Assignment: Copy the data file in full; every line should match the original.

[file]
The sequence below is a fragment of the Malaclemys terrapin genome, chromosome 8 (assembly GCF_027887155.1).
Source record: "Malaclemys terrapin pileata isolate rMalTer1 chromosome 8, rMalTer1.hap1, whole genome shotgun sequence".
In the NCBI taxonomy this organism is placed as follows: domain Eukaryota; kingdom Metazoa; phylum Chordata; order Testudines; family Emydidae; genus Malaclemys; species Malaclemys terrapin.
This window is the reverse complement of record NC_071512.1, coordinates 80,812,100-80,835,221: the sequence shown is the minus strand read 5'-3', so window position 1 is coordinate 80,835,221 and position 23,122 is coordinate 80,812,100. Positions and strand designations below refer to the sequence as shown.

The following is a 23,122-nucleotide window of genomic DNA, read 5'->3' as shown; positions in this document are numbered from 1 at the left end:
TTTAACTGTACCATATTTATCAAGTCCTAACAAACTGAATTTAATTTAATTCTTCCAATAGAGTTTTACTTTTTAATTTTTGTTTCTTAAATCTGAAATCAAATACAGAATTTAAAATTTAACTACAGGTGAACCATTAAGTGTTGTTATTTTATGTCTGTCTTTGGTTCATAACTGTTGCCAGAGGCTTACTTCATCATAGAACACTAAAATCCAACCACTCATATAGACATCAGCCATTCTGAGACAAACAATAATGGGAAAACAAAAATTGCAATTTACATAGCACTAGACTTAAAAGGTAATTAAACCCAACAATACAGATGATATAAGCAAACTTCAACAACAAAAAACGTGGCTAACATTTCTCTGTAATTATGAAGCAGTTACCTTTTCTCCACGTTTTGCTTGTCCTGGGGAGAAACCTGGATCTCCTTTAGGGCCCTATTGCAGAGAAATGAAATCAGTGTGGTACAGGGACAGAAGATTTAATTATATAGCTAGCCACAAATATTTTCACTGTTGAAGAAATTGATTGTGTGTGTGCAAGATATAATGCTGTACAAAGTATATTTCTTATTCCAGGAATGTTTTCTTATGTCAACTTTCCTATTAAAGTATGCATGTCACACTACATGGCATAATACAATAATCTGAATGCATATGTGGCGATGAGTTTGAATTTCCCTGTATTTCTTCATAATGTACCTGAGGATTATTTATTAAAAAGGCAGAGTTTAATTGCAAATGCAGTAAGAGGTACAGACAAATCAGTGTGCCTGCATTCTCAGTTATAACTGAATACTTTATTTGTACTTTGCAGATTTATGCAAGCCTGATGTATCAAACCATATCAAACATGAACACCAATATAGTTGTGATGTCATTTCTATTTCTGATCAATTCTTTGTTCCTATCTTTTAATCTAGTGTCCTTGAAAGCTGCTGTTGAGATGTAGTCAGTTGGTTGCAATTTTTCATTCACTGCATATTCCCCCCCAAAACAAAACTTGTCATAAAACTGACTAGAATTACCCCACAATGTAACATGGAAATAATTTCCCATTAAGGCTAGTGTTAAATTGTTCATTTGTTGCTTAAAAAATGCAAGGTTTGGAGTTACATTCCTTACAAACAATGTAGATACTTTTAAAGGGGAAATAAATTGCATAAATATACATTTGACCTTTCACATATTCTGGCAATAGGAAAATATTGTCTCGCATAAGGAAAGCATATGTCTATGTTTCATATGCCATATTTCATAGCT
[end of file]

The sequence below is a fragment of the Malaclemys terrapin genome, chromosome 8 (assembly GCF_027887155.1).
Source record: "Malaclemys terrapin pileata isolate rMalTer1 chromosome 8, rMalTer1.hap1, whole genome shotgun sequence".
In the NCBI taxonomy this organism is placed as follows: domain Eukaryota; kingdom Metazoa; phylum Chordata; order Testudines; family Emydidae; genus Malaclemys; species Malaclemys terrapin.
This window is the reverse complement of record NC_071512.1, coordinates 80,812,100-80,835,221: the sequence shown is the minus strand read 5'-3', so window position 1 is coordinate 80,835,221 and position 23,122 is coordinate 80,812,100. Positions and strand designations below refer to the sequence as shown.

The following is a 23,122-nucleotide window of genomic DNA, read 5'->3' as shown; positions in this document are numbered from 1 at the left end:
TTTAACTGTACCATATTTATCAAGTCCTAACAAACTGAATTTAATTTAATTCTTCCAATAGAGTTTTACTTTTTAATTTTTGTTTCTTAAATCTGAAATCAAATACAGAATTTAAAATTTAACTACAGGTGAACCATTAAGTGTTGTTATTTTATGTCTGTCTTTGGTTCATAACTGTTGCCAGAGGCTTACTTCATCATAGAACACTAAAATCCAACCACTCATATAGACATCAGCCATTCTGAGACAAACAATAATGGGAAAACAAAAATTGCAATTTACATAGCACTAGACTTAAAAGGTAATTAAACCCAACAATACAGATGATATAAGCAAACTTCAACAACAAAAAACGTGGCTAACATTTCTCTGTAATTATGAAGCAGTTACCTTTTCTCCACGTTTTGCTTGTCCTGGGGAGAAACCTGGATCTCCTTTAGGGCCCTATTGCAGAGAAATGAAATCAGTGTGGTACAGGGACAGAAGATTTAATTATATAGCTAGCCACAAATATTTTCACTGTTGAAGAAATTGATTGTGTGTGTGCAAGATATAATGCTGTACAAAGTATATTTCTTATTCCAGGAATGTTTTCTTATGTCAACTTTCCTATTAAAGTATGCATGTCACACTACATGGCATAATACAATAATCTGAATGCATATGTGGCGATGAGTTTGAATTTCCCTGTATTTCTTCATAATGTACCTGAGGATTATTTATTAAAAAGGCAGAGTTTAATTGCAAATGCAGTAAGAGGTACAGACAAATCAGTGTGCCTGCATTCTCAGTTATAACTGAATACTTTATTTGTACTTTGCAGATTTATGCAAGCCTGATGTATCAAACCATATCAAACATGAACACCAATATAGTTGTGATGTCATTTCTATTTCTGATCAATTCTTTGTTCCTATCTTTTAATCTAGTGTCCTTGAAAGCTGCTGTTGAGATGTAGTCAGTTGGTTGCAATTTTTCATTCACTGCATATTCCCCCCCAAAACAAAACTTGTCATAAAACTGACTAGAATTACCCCACAATGTAACATGGAAATAATTTCCCATTAAGGCTAGTGTTAAATTGTTCATTTGTTGCTTAAAAAATGCAAGGTTTGGAGTTACATTCCTTACAAACAATGTAGATACTTTTAAAGGGGAAATAAATTGCATAAATATACATTTGACCTTTCACATATTCTGGCAATAGGAAAATATTGTCTCGCATAAGGAAAGCATATGTCTATGTTTCATATGCCATATTTCATAGCT